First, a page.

Our study was the first to investigate the effect of WZC on the pharmacokinetics of MTX in rats. Although only high-dose WZC showed a statistically significant effect on the pharmacokinetics of MTX, the normal clinical dose of WZC (150 mg/kg) also resulted in a significant increase in systemic exposure to MTX and inhibited the protein expression of OAT1/3 and P-gp. Owing to the narrow therapeutic window of MTX and the large individual differences in the pharmacokinetics of MTX, it is still imperative to pay attention to drug interactions between WZC and MTX and to explore the safety of MTX when it is combined with WZC.
In conclusion, the effect of WZC on the pharmacokinetics of MTX is mediated by the action of multiple transporters in different tissues. Single- and multiple-dose administration of WZC had the same effect on the trends of MTX pharmacokinetics and transporter expression. As the dosage of WZC was increased, these effects became more obvious. In summary, we speculated that OAT1/3 in the kidney and P-gp in the small intestine are the main targets mediating the drug interaction between WZC and MTX. The inhibition of OAT1/3 and P-gp expression by WZC led to a decrease in the CLz/F and increases in the Cmax and AUC(0-24 h) of MTX. These results might help to provide a reference for the rational use of these two drugs in clinical practice. The interval of administration might be necessary when MTX and WZC are used together and further study is needed to explore the safety of MTX when it is combined with WZC.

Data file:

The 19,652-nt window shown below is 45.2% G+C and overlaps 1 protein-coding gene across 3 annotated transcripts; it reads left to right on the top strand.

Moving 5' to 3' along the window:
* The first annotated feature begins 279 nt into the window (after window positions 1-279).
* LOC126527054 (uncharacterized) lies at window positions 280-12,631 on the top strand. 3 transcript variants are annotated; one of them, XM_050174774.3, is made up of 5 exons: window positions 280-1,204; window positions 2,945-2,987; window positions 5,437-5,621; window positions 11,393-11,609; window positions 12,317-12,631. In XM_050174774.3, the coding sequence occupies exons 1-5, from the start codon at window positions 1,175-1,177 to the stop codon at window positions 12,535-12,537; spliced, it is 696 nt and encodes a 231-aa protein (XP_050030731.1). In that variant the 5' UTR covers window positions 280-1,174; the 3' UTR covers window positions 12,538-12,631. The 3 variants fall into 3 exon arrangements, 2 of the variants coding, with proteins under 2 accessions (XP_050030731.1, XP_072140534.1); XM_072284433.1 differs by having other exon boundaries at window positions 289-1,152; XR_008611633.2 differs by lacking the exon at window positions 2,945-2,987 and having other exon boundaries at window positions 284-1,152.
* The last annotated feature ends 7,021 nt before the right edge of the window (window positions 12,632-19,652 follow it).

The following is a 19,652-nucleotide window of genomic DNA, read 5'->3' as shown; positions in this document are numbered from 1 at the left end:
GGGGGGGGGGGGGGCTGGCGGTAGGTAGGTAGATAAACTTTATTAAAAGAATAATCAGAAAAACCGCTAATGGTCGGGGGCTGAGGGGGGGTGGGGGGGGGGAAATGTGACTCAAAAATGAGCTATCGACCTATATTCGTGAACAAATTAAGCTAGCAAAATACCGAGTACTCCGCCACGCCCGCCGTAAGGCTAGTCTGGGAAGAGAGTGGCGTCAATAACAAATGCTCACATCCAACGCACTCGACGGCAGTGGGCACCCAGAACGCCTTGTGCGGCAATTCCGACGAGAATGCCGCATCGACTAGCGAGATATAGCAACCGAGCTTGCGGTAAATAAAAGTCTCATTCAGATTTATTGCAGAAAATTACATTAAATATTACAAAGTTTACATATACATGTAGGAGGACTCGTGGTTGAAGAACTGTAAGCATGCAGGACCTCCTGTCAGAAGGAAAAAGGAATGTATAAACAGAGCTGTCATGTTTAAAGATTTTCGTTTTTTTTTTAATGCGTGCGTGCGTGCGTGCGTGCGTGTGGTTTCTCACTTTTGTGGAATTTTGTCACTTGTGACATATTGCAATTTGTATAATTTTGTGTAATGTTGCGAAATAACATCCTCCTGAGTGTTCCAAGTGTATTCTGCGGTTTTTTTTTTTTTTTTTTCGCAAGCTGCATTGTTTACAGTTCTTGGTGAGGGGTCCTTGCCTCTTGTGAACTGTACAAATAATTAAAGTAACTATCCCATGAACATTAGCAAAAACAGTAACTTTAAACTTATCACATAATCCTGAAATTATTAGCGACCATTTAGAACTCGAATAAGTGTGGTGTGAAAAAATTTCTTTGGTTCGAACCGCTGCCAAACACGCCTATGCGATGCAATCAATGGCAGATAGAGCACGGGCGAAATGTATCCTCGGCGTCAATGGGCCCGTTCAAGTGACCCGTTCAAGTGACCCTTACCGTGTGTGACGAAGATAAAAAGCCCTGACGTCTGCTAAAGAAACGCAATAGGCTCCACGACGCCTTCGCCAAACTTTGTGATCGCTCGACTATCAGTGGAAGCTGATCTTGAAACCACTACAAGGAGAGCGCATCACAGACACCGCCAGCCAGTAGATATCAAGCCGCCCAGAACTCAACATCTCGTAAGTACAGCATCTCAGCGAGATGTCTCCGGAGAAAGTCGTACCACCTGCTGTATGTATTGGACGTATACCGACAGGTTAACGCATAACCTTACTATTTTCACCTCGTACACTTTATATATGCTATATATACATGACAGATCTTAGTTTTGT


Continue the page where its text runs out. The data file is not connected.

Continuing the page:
We acknowledge the support of the Graduate School of Hebei Medical University, Shijiazhuang, Hebei, China, and Hebei General Hospital Clinical Research Center, Shijiazhuang, Hebei, China.
Reporting Checklist: The authors have completed the ARRIVE reporting checklist. Available at http://dx.doi.org/10.21037/atm-21-1303
Data Sharing Statement: Available at http://dx.doi.org/10.21037/atm-21-1303
Conflicts of Interest: All authors have completed the ICMJE uniform disclosure form (available at http://dx.doi.org/10.21037/atm-21-1303). The authors have no conflicts of interest to declare.
Ethical Statement: The authors are accountable for all aspects of the work in ensuring that questions related to the accuracy or integrity of any part of the work are appropriately investigated and resolved. The animal experiment protocol was approved by the Hebei General Hospital Ethics Committee (Shijiazhuang, Hebei, China). All experimental procedures were fulfilled based on the FDA Guide for the Care and Use of Laboratory Animals (USA 1985).
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(English Language Editor: J. Jones)